Question about Heating & Cooling
SOURCE: I have been told that
I think before I went to the expence of buying a new fire place I would remove old thermocouple and take it to a heating equipment supply house and see if they can find a replacement. Most equipment manufactures don't make their own controls, such as thermocouples,gas valves ,sensors and other equipment. Many chain stores such as true value have good knowedgable people and if they don't have what you need they may know someone that does. I hope this helps you. thanks
Posted on Nov 09, 2010
sounds like you need a new thermocouple. Its the sensor that sits in the pilot flame and has a copper tube going back to the gas valve. All you need to know to get one is its length. They are cheap and usually found in hardware stores, It sends a signal to the gas valve, telling it that there is a flame once it gets hot.
Posted on Jun 13, 2009
SOURCE: try to ignite pilot on
First, I'm assuming you have a residential Gas-Fired Heater or Water Heater that you are having problems with. My answer is based on this assumption.
Most thermocouples require that you hold the button for at least 45 seconds. Try holding the button for 60 seconds prior to releasing it. If this does not work, you can test your new thermocouple if you have a multimeter...preferably one with an alligator clip for your leads. To test your thermocouple, disconnect the end that screws into your gas valve. Set your multimeter to read Milivolts. Put your red lead on the copper line of the thermocouple.....it's easier if you have an alligator clip. With your pilot lit, hold down the button for 45 seconds and continue to hold while you put the black lead of your tester on the very end of the thermocouple (the part that attaches to the gas valve). You should read a minimum of 12 milivolts. If you do not read 12 milivolts, your new thermocouple is bad. If you are reading 12 milivolts, screw it back into the gas valve, relight, hold the button for minimum 45 seconds. Release the button. If the pilot goes out immediately, the problem (>99% probability) is with your gas valve.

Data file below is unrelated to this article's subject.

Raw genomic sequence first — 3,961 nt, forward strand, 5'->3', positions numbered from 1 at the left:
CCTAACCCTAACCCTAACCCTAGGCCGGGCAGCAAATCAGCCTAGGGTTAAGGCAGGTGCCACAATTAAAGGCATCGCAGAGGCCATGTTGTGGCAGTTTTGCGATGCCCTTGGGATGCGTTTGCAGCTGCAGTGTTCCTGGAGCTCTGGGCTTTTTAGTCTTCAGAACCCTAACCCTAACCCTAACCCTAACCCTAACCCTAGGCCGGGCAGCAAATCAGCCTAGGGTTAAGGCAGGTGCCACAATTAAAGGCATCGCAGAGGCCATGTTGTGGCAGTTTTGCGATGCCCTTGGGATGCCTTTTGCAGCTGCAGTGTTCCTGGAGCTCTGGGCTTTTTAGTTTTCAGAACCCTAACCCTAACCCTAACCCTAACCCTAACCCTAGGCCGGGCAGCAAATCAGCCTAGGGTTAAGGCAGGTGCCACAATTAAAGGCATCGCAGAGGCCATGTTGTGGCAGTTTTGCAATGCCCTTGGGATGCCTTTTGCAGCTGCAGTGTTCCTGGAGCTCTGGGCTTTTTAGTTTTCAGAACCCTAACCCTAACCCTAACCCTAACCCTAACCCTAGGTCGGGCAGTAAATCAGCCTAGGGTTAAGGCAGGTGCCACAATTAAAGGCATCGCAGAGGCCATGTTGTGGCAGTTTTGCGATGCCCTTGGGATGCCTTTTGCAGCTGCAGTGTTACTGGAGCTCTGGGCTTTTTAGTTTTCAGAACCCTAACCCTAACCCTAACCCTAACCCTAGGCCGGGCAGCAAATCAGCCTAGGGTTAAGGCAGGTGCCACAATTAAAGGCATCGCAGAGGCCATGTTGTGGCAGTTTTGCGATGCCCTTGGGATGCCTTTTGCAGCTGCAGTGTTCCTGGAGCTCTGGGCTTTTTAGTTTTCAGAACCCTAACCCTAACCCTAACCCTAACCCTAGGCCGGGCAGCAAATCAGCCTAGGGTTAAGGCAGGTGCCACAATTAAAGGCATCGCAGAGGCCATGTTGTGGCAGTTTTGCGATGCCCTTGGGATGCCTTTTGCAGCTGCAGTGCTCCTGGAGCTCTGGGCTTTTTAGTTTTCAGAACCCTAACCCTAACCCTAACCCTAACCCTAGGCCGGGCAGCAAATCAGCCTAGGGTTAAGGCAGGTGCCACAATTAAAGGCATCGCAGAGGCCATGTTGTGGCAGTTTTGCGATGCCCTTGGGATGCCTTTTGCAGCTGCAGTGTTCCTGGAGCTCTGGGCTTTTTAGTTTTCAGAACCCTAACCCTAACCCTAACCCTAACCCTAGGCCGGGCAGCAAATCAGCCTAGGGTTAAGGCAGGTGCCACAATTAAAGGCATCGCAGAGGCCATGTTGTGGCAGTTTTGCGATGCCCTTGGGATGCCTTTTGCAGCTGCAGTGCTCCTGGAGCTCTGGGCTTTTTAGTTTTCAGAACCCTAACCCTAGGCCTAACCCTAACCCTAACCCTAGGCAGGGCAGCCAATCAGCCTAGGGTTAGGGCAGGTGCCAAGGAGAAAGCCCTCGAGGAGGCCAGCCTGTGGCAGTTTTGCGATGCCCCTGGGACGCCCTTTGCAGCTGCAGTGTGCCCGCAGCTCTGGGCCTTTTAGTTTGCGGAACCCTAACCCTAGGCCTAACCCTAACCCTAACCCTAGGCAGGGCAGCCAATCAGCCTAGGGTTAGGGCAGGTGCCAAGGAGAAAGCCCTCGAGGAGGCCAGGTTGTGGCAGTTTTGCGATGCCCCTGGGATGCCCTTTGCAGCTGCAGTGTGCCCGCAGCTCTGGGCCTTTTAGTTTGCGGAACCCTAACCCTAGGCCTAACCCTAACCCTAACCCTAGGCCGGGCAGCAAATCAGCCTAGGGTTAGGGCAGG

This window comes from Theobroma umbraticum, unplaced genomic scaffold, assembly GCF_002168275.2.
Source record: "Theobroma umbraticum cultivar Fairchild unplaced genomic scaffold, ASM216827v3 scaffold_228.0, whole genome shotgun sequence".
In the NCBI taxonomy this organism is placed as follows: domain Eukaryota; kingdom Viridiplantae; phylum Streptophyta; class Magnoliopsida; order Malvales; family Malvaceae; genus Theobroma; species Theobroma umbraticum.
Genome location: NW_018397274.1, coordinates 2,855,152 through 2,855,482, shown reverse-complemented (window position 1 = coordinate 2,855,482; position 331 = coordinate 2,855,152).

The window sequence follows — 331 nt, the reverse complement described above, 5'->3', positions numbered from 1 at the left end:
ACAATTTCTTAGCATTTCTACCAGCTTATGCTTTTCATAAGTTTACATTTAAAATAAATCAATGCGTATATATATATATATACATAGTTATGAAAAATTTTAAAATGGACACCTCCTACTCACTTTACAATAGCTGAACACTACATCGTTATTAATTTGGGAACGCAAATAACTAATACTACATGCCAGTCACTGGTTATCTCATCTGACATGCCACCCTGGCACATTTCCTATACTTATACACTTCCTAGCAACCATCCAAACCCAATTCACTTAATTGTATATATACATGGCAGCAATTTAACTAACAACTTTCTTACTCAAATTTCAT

Posted on Mar 06, 2010
SOURCE: Pilot light ignites, but fire
Not sure what type of gas appliance you're having a problem with. If it's a vent-free gas heater, fireplace or gas log set, this problem is usually associated with a clogged Oxygen Depletion Sensor (ODS), which is a safety feature. In addition, based on the age of your unit and whether or not it has had regular annual maintenance, it could be the Thermocouple or Thermopile has failed. The latter can occur with both Vent-free and Vented Gas appliances.
If you will get back to me through the comment section of this page, with more specific details of what you have, I can help you further.
Posted on Mar 18, 2011
SOURCE: Valor flamenco unigas 2 fire
Valor uses either a Thermocouple or Thermopile, depending on the unit. In some cases, it has both. And, yes, your assumption is probably correct. Some thermocouples are a part of the Pilot Assembly, which means you have to replace entire pilot assembly. If you check you Owners Manual in the Parts Breakdown section, it will indicate if it is or not and whether you need a Thermocouple or Thermopile or both.
If you're not familiar with repairing gas fireplaces, replacing the parts listed above, can be a little challenging. Especially if you don't have the proper tools. But, before you jump on this project, try cleaning the Pilot Orifice first. You can easily do this, using canned compressed air with a straw nozzle (like you clean your computer with) by blowing out the pilot tip. And while you're at it, clean all around the pilot assembly with the canned air. If cleaning the pilot solved your problem, you're back in business. If it didn't you'll have to go the other route.
Hope this helps you solve the problem. Please be kind enough to rate my reply to you. Thanks!
Posted on Mar 24, 2011
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